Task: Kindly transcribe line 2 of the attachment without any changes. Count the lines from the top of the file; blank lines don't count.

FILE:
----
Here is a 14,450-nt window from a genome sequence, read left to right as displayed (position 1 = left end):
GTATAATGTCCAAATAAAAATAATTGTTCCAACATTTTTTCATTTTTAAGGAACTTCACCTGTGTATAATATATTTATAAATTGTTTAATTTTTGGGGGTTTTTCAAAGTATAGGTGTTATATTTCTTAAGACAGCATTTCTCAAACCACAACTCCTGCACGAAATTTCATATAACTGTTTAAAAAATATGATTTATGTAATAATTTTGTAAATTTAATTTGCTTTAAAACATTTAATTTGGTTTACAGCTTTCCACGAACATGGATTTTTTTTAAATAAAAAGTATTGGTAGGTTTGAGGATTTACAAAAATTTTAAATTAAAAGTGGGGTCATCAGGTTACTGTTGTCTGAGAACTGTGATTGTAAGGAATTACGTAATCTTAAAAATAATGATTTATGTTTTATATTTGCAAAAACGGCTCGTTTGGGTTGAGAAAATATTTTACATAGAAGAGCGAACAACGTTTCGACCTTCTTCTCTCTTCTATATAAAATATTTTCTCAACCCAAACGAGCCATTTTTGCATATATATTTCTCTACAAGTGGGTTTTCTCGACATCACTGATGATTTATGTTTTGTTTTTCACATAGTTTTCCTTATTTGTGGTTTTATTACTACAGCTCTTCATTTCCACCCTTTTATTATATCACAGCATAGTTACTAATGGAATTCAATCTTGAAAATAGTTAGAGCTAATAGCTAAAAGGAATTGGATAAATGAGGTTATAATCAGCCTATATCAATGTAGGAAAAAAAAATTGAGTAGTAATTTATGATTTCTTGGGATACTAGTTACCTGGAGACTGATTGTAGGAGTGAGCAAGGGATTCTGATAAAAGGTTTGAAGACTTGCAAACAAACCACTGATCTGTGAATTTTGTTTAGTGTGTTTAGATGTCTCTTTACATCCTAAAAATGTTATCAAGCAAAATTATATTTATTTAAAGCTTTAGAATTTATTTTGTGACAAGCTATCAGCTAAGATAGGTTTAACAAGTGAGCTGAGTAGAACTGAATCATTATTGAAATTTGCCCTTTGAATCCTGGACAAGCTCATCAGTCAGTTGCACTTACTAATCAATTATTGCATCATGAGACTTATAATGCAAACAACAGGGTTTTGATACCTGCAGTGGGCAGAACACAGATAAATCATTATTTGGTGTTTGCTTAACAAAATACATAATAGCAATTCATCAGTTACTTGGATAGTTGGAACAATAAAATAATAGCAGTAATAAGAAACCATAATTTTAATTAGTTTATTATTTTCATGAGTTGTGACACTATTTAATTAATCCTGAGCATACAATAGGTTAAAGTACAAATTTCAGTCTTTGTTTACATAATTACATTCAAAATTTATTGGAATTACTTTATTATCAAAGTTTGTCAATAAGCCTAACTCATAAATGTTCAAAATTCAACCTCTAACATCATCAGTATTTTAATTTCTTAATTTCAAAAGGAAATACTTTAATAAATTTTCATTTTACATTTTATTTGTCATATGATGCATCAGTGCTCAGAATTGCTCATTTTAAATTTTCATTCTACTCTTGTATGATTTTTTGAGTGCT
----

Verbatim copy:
GTATAATGTCCAAATAAAAATAATTGTTCCAACATTTTTTCATTTTTAAGGAACTTCACCTGTGTATAATATATTTATAAATTGTTTAATTTTTGGGGGTTTTTCAAAGTATAGGTGTTATATTTCTTAAGACAGCATTTCTCAAACCACAACTCCTGCACGAAATTTCATATAACTGTTTAAAAAATATGATTTATGTAATAATTTTGTAAATTTAATTTGCTTTAAAACATTTAATTTGGTTTACAGCTTTCCACGAACATGGATTTTTTTTAAATAAAAAGTATTGGTAGGTTTGAGGATTTACAAAAATTTTAAATTAAAAGTGGGGTCATCAGGTTACTGTTGTCTGAGAACTGTGATTGTAAGGAATTACGTAATCTTAAAAATAATGATTTATGTTTTATATTTGCAAAAACGGCTCGTTTGGGTTGAGAAAATATTTTACATAGAAGAGCGAACAACGTTTCGACCTTCTTCTCTCTTCTATATAAAATATTTTCTCAACCCAAACGAGCCATTTTTGCATATATATTTCTCTACAAGTGGGTTTTCTCGACATCACTGATGATTTATGTTTTGTTTTTCACATAGTTTTCCTTATTTGTGGTTTTATTACTACAGCTCTTCATTTCCACCCTTTTATTATATCACAGCATAGTTACTAATGGAATTCAATCTTGAAAATAGTTAGAGCTAATAGCTAAAAGGAATTGGATAAATGAGGTTATAATCAGCCTATATCAATGTAGGAAAAAAAAATTGAGTAGTAATTTATGATTTCTTGGGATACTAGTTACCTGGAGACTGATTGTAGGAGTGAGCAAGGGATTCTGATAAAAGGTTTGAAGACTTGCAAACAAACCACTGATCTGTGAATTTTGTTTAGTGTGTTTAGATGTCTCTTTACATCCTAAAAATGTTATCAAGCAAAATTATATTTATTTAAAGCTTTAGAATTTATTTTGTGACAAGCTATCAGCTAAGATAGGTTTAACAAGTGAGCTGAGTAGAACTGAATCATTATTGAAATTTGCCCTTTGAATCCTGGACAAGCTCATCAGTCAGTTGCACTTACTAATCAATTATTGCATCATGAGACTTATAATGCAAACAACAGGGTTTTGATACCTGCAGTGGGCAGAACACAGATAAATCATTATTTGGTGTTTGCTTAACAAAATACATAATAGCAATTCATCAGTTACTTGGATAGTTGGAACAATAAAATAATAGCAGTAATAAGAAACCATAATTTTAATTAGTTTATTATTTTCATGAGTTGTGACACTATTTAATTAATCCTGAGCATACAATAGGTTAAAGTACAAATTTCAGTCTTTGTTTACATAATTACATTCAAAATTTATTGGAATTACTTTATTATCAAAGTTTGTCAATAAGCCTAACTCATAAATGTTCAAAATTCAACCTCTAACATCATCAGTATTTTAATTTCTTAATTTCAAAAGGAAATACTTTAATAAATTTTCATTTTACATTTTATTTGTCATATGATGCATCAGTGCTCAGAATTGCTCATTTTAAATTTTCATTCTACTCTTGTATGATTTTTTGAGTGCT